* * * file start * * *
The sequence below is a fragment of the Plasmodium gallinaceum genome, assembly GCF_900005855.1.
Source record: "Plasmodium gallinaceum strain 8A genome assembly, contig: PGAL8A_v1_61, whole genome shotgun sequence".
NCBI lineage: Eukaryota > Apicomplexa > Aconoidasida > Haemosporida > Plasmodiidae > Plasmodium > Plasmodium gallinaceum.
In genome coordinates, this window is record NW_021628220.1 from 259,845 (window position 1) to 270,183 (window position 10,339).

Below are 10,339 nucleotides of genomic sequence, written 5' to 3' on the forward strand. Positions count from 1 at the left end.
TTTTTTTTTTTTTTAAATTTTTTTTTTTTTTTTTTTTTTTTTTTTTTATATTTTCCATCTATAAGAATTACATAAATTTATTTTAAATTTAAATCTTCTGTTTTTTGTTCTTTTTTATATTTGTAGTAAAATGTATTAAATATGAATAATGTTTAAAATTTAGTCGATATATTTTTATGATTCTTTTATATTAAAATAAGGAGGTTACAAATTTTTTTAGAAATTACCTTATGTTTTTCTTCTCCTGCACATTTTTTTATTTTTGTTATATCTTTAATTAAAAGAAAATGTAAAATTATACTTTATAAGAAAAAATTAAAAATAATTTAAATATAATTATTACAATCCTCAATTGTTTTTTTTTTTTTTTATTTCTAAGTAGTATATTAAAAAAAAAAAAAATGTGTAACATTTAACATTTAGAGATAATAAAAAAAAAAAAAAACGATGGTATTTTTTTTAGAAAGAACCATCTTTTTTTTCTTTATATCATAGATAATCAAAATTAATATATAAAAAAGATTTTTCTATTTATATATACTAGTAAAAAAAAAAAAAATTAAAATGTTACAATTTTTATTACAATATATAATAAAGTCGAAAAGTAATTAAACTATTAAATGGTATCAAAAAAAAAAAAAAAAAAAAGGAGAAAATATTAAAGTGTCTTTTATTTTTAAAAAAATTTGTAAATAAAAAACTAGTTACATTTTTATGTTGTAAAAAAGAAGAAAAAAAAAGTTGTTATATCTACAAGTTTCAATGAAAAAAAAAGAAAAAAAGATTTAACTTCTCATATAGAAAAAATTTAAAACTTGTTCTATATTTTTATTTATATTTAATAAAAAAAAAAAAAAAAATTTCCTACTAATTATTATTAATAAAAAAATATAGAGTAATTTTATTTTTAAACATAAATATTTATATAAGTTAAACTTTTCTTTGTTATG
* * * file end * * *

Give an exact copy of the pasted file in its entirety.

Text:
The sequence below is a fragment of the Plasmodium gallinaceum genome, assembly GCF_900005855.1.
Source record: "Plasmodium gallinaceum strain 8A genome assembly, contig: PGAL8A_v1_61, whole genome shotgun sequence".
NCBI lineage: Eukaryota > Apicomplexa > Aconoidasida > Haemosporida > Plasmodiidae > Plasmodium > Plasmodium gallinaceum.
In genome coordinates, this window is record NW_021628220.1 from 259,845 (window position 1) to 270,183 (window position 10,339).

Below are 10,339 nucleotides of genomic sequence, written 5' to 3' on the forward strand. Positions count from 1 at the left end.
TTTTTTTTTTTTTTAAATTTTTTTTTTTTTTTTTTTTTTTTTTTTTTATATTTTCCATCTATAAGAATTACATAAATTTATTTTAAATTTAAATCTTCTGTTTTTTGTTCTTTTTTATATTTGTAGTAAAATGTATTAAATATGAATAATGTTTAAAATTTAGTCGATATATTTTTATGATTCTTTTATATTAAAATAAGGAGGTTACAAATTTTTTTAGAAATTACCTTATGTTTTTCTTCTCCTGCACATTTTTTTATTTTTGTTATATCTTTAATTAAAAGAAAATGTAAAATTATACTTTATAAGAAAAAATTAAAAATAATTTAAATATAATTATTACAATCCTCAATTGTTTTTTTTTTTTTTTATTTCTAAGTAGTATATTAAAAAAAAAAAAAATGTGTAACATTTAACATTTAGAGATAATAAAAAAAAAAAAAAACGATGGTATTTTTTTTAGAAAGAACCATCTTTTTTTTCTTTATATCATAGATAATCAAAATTAATATATAAAAAAGATTTTTCTATTTATATATACTAGTAAAAAAAAAAAAAATTAAAATGTTACAATTTTTATTACAATATATAATAAAGTCGAAAAGTAATTAAACTATTAAATGGTATCAAAAAAAAAAAAAAAAAAAAGGAGAAAATATTAAAGTGTCTTTTATTTTTAAAAAAATTTGTAAATAAAAAACTAGTTACATTTTTATGTTGTAAAAAAGAAGAAAAAAAAAGTTGTTATATCTACAAGTTTCAATGAAAAAAAAAGAAAAAAAGATTTAACTTCTCATATAGAAAAAATTTAAAACTTGTTCTATATTTTTATTTATATTTAATAAAAAAAAAAAAAAAAATTTCCTACTAATTATTATTAATAAAAAAATATAGAGTAATTTTATTTTTAAACATAAATATTTATATAAGTTAAACTTTTCTTTGTTATG